Diabetes in dogs

April 13, 2012

Canine diabetes is a serious illness that can result to blindness. Left untreated, this disease can snuff the life your beloved pet. Incidence of diabetes in dogs is mounting. Unfortunately, not many dog owners are aware of the causes, of the symptoms, much less of the treatments. Canine diabetes, similar to human diabetes, is caused when the endocrine glands malfunction. There are two kinds of diabetes – diabetes insipidus is caused by the lack of vasopressin. This diuretic hormone controls the kidneys’ water resorption. Diabetes mellitus, the more common form of diabetes is caused by the lack of insulin. Diabetes mellitus is divided into two groups. Type 1 is also known as juvenile diabetes as it occurs in younger dogs. Type 11 occurs in senior dogs that have grown dependent on insulin.

Although diabetes can be attributed to other factors this condition is commonly a hereditary disease. Golden Retrievers, Cairns Terriers, Keeshonds, Miniature Pinschers have the genetic tendency to develop diabetes. Female and obese dogs as well as unspayed ones are at higher risks too. Commercial dog food may contain a high concentration of sugar. The food would be more palatable to the dog but large amounts of carbohydrates in the diet would affect the blood sugar level especially if the pet has an inactive lifestyle. Canine diabetes, similar to human diabetes will occur if the pancreas, the insulin producing organ of the body is damaged. Insulin is an essential hormone that is used by the body in the utilization of glucose. Body functions will be disrupted if abnormal level of insulin causes too much glucose in the blood.

Unmanaged high blood sugar level can result to blindness as cataract is one of the complications of diabetes. A diabetic dog can have a healthy normal life if the disease is managed. However, before any treatment can be administered, the dog owner must know the telltale signs. Excessive drinking is one. The dog owner may need to fill the water bowl several times. Increased water intake would make the dog urinate more frequently too. Of course these symptoms can be due to hot weather or to the dog’s strenuous activities. But if these symptoms are accompanied by weakness, lethargy and shaking and if the pet has suddenly developed a sweet breath, it would be best to take the pet to a vet. If treatment is not given, the pet will lose weight due to inappetance. The dog’s resistance to bacterial and fungal infections will be lowered as well.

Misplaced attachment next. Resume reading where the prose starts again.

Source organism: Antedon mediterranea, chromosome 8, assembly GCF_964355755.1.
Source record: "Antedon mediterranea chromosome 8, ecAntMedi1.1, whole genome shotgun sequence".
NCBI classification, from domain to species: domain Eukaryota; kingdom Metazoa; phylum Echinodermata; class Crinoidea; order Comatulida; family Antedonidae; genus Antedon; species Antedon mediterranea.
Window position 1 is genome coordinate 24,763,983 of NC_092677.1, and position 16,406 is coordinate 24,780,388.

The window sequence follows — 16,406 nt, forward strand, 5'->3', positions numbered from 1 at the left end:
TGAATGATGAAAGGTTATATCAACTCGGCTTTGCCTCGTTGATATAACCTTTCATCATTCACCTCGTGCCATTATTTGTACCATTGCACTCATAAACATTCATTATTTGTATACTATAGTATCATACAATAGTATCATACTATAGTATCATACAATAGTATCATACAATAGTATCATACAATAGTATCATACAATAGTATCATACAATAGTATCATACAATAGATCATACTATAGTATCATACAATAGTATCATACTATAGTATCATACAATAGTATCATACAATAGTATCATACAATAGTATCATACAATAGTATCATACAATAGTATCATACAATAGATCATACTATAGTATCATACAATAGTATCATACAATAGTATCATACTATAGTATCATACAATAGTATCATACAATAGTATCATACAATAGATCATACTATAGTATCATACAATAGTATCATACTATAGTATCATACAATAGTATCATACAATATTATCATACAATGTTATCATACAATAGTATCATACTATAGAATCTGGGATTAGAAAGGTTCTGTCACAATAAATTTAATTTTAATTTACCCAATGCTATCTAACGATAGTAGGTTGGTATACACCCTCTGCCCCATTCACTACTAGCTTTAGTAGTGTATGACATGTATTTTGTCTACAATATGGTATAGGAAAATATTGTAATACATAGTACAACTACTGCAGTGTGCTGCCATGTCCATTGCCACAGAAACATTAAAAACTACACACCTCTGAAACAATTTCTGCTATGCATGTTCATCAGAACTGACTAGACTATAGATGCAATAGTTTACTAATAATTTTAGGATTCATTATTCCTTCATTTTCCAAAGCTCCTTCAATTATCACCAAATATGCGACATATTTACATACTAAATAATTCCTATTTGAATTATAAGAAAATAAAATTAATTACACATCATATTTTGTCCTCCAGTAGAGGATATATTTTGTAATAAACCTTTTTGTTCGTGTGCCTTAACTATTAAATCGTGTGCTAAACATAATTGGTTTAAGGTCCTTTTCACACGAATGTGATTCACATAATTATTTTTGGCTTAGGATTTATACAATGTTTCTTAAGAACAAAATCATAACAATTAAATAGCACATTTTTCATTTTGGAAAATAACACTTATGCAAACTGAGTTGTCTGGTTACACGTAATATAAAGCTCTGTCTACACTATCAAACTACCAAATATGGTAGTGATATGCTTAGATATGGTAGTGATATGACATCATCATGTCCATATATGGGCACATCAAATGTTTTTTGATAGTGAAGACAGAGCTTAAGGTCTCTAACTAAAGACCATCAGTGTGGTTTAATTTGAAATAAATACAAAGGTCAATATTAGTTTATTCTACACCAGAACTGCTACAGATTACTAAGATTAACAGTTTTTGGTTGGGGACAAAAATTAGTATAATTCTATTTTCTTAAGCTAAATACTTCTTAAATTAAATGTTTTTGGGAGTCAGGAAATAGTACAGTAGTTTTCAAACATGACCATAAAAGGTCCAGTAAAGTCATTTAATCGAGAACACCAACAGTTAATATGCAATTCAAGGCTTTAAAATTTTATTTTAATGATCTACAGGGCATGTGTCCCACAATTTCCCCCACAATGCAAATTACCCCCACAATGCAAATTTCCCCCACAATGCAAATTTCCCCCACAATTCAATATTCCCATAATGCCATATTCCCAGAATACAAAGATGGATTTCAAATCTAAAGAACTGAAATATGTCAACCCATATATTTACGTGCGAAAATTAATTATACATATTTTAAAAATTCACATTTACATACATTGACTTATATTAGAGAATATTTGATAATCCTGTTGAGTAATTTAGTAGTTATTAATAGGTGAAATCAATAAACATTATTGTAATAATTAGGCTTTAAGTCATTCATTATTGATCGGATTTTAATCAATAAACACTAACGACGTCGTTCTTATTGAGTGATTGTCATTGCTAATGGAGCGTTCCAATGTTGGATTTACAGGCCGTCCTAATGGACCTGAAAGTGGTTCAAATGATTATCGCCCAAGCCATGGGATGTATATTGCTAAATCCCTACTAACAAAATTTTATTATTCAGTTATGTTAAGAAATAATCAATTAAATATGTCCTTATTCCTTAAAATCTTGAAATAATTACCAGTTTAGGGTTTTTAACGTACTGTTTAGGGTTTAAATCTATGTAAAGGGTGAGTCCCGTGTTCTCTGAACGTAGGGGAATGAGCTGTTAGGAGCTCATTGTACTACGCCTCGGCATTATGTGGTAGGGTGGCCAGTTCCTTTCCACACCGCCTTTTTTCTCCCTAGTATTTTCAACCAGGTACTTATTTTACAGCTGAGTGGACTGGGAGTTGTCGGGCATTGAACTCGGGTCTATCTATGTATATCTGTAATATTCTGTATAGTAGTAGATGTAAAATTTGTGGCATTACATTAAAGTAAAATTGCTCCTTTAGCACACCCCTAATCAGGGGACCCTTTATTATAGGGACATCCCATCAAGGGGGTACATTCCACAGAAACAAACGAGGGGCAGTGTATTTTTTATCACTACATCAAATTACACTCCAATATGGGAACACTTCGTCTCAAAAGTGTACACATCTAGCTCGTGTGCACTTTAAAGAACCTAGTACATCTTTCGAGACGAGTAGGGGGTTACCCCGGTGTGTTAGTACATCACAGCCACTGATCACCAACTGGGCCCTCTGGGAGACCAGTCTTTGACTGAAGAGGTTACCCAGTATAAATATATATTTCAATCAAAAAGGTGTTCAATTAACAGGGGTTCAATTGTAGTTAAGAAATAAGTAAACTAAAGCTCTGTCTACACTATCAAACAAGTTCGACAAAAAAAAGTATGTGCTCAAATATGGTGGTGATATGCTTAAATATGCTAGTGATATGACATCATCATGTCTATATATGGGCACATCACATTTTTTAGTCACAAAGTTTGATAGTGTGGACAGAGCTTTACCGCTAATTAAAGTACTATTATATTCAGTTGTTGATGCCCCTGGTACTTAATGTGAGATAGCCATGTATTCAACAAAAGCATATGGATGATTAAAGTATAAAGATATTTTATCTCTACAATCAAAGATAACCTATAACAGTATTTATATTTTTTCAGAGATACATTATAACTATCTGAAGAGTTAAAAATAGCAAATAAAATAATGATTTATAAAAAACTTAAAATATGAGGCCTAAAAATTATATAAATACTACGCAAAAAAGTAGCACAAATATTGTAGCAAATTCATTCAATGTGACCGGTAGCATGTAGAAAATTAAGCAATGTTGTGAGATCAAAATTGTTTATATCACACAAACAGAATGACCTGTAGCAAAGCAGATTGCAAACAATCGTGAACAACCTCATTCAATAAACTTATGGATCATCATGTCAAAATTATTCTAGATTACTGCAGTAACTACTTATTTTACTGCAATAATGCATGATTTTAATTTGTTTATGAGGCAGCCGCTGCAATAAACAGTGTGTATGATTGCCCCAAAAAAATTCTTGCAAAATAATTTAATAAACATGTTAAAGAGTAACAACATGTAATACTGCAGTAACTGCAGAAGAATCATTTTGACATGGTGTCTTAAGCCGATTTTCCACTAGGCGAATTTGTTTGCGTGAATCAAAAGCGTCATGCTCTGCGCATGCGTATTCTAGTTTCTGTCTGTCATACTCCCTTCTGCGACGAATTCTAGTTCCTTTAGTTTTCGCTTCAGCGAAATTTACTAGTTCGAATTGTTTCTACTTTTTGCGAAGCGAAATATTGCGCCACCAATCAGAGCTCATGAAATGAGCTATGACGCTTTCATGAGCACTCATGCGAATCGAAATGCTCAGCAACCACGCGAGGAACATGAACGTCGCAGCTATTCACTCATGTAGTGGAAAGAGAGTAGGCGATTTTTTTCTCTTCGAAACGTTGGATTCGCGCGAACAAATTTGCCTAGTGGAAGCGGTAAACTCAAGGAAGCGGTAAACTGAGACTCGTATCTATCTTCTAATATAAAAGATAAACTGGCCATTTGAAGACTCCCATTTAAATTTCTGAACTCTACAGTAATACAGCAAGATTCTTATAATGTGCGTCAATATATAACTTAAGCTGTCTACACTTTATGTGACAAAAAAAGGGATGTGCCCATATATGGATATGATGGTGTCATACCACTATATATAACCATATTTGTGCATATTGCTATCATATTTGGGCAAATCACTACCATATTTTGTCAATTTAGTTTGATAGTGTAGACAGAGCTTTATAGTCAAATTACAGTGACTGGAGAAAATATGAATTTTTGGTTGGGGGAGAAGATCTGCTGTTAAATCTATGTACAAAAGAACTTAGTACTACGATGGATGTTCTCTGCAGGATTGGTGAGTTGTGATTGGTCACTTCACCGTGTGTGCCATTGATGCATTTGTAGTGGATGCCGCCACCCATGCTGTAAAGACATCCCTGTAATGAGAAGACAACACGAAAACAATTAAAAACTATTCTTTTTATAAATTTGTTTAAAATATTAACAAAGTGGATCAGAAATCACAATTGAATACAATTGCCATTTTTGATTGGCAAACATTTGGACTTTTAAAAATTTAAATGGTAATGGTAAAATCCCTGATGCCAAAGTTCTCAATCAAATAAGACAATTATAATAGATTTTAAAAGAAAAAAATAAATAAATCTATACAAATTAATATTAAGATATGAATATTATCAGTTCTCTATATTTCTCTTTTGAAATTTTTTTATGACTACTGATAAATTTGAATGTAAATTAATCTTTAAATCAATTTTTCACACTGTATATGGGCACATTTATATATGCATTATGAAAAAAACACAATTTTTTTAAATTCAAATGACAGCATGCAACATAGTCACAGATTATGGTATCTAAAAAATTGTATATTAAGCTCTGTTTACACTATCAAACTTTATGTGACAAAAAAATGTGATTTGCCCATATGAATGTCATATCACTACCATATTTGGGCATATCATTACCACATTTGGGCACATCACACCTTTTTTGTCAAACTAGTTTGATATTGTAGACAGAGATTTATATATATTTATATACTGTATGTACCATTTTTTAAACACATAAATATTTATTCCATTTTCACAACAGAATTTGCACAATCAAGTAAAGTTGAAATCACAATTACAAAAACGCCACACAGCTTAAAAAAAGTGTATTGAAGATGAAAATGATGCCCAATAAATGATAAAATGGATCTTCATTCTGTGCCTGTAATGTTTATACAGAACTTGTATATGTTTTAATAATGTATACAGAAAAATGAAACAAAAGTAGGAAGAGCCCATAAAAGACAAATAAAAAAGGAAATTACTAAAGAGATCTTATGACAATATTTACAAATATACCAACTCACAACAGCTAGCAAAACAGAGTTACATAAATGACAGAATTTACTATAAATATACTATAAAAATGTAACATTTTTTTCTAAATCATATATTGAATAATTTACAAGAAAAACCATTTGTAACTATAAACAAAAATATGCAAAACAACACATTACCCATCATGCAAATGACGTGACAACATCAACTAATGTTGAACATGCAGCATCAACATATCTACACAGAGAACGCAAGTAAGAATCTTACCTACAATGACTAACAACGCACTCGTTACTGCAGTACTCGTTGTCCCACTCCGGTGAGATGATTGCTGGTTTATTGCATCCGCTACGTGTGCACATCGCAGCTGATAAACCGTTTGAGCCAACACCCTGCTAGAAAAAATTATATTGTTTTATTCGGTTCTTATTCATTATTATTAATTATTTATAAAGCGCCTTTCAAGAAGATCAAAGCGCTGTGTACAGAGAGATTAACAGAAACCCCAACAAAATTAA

The pet’s condition can be managed. The goal is to maintain a normal glucose level thus the pet’s diet has to be regulated. Managing the pet’s condition would take some heavy monitoring. There will be no more table scraps for Fido. While some foods would be specifically needed by the dog, other foods would make the dog’s condition worse. What the dog eats and the amount of food ingested would affect the sugar level. The dog may need to have regular insulin injections. Insulin shots can be given by the vet. A lot of owners with diabetic dogs have learned to give the pet insulin injections. Insulin injections will allow diabetic dogs to live normal lives. However, these injections that can extend the life of the pet can also be the cause of the pet’s death if too much insulin is given to the dog. Before insulin can be given the glucose level of the dog must be monitored. Urine strips can be used but blood glucose meters are proven to be more accurate in monitoring blood sugar levels. Careful monitoring can buy the diabetic dog a new lease to a normal life.

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